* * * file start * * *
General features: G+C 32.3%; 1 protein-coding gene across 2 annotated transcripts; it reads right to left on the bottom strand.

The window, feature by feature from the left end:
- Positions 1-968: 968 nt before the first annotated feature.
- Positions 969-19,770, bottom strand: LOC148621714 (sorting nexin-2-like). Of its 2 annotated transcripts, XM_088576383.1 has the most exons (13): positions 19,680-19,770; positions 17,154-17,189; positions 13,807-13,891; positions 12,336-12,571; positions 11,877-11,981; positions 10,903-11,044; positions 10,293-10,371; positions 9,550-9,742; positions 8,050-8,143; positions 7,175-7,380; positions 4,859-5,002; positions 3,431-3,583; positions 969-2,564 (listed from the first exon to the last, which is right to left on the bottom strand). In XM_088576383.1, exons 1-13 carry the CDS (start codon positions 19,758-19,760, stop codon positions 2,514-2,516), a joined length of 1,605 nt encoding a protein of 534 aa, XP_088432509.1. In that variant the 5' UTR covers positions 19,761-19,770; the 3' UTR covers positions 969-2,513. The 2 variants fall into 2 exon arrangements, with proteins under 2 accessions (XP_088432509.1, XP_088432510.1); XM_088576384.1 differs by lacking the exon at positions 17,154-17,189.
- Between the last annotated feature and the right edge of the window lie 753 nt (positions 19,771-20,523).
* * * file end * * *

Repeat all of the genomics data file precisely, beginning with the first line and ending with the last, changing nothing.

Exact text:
General features: G+C 32.3%; 1 protein-coding gene across 2 annotated transcripts; it reads right to left on the bottom strand.

The window, feature by feature from the left end:
- Positions 1-968: 968 nt before the first annotated feature.
- Positions 969-19,770, bottom strand: LOC148621714 (sorting nexin-2-like). Of its 2 annotated transcripts, XM_088576383.1 has the most exons (13): positions 19,680-19,770; positions 17,154-17,189; positions 13,807-13,891; positions 12,336-12,571; positions 11,877-11,981; positions 10,903-11,044; positions 10,293-10,371; positions 9,550-9,742; positions 8,050-8,143; positions 7,175-7,380; positions 4,859-5,002; positions 3,431-3,583; positions 969-2,564 (listed from the first exon to the last, which is right to left on the bottom strand). In XM_088576383.1, exons 1-13 carry the CDS (start codon positions 19,758-19,760, stop codon positions 2,514-2,516), a joined length of 1,605 nt encoding a protein of 534 aa, XP_088432509.1. In that variant the 5' UTR covers positions 19,761-19,770; the 3' UTR covers positions 969-2,513. The 2 variants fall into 2 exon arrangements, with proteins under 2 accessions (XP_088432509.1, XP_088432510.1); XM_088576384.1 differs by lacking the exon at positions 17,154-17,189.
- Between the last annotated feature and the right edge of the window lie 753 nt (positions 19,771-20,523).